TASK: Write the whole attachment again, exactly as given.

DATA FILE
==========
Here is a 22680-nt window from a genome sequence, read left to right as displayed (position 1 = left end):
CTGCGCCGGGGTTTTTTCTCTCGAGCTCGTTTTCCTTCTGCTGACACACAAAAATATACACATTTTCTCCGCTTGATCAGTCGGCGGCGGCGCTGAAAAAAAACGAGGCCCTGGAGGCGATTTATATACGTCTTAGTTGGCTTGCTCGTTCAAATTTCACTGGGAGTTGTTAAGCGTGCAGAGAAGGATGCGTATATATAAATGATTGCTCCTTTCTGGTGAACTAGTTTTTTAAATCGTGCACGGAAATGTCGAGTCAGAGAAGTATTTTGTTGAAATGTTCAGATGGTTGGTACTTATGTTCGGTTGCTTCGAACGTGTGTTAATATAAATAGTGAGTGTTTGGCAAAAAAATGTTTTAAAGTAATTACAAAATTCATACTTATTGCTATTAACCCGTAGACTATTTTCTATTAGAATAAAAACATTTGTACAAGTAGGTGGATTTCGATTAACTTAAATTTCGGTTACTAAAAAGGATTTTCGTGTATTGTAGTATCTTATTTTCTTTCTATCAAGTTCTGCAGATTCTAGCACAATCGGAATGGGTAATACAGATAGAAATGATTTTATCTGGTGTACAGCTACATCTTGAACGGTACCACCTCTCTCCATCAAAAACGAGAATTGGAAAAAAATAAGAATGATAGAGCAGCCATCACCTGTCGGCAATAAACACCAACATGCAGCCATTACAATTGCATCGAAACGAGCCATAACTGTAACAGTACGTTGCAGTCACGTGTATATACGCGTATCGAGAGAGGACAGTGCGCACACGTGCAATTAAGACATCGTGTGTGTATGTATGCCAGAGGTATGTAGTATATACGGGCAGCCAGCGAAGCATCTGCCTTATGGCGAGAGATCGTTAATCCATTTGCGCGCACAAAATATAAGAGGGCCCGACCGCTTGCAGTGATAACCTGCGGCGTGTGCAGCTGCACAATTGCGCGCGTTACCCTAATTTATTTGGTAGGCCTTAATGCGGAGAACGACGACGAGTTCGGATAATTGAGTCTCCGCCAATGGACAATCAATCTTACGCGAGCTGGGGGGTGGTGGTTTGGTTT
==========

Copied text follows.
Here is a 22680-nt window from a genome sequence, read left to right as displayed (position 1 = left end):
CTGCGCCGGGGTTTTTTCTCTCGAGCTCGTTTTCCTTCTGCTGACACACAAAAATATACACATTTTCTCCGCTTGATCAGTCGGCGGCGGCGCTGAAAAAAAACGAGGCCCTGGAGGCGATTTATATACGTCTTAGTTGGCTTGCTCGTTCAAATTTCACTGGGAGTTGTTAAGCGTGCAGAGAAGGATGCGTATATATAAATGATTGCTCCTTTCTGGTGAACTAGTTTTTTAAATCGTGCACGGAAATGTCGAGTCAGAGAAGTATTTTGTTGAAATGTTCAGATGGTTGGTACTTATGTTCGGTTGCTTCGAACGTGTGTTAATATAAATAGTGAGTGTTTGGCAAAAAAATGTTTTAAAGTAATTACAAAATTCATACTTATTGCTATTAACCCGTAGACTATTTTCTATTAGAATAAAAACATTTGTACAAGTAGGTGGATTTCGATTAACTTAAATTTCGGTTACTAAAAAGGATTTTCGTGTATTGTAGTATCTTATTTTCTTTCTATCAAGTTCTGCAGATTCTAGCACAATCGGAATGGGTAATACAGATAGAAATGATTTTATCTGGTGTACAGCTACATCTTGAACGGTACCACCTCTCTCCATCAAAAACGAGAATTGGAAAAAAATAAGAATGATAGAGCAGCCATCACCTGTCGGCAATAAACACCAACATGCAGCCATTACAATTGCATCGAAACGAGCCATAACTGTAACAGTACGTTGCAGTCACGTGTATATACGCGTATCGAGAGAGGACAGTGCGCACACGTGCAATTAAGACATCGTGTGTGTATGTATGCCAGAGGTATGTAGTATATACGGGCAGCCAGCGAAGCATCTGCCTTATGGCGAGAGATCGTTAATCCATTTGCGCGCACAAAATATAAGAGGGCCCGACCGCTTGCAGTGATAACCTGCGGCGTGTGCAGCTGCACAATTGCGCGCGTTACCCTAATTTATTTGGTAGGCCTTAATGCGGAGAACGACGACGAGTTCGGATAATTGAGTCTCCGCCAATGGACAATCAATCTTACGCGAGCTGGGGGGTGGTGGTTTGGTTT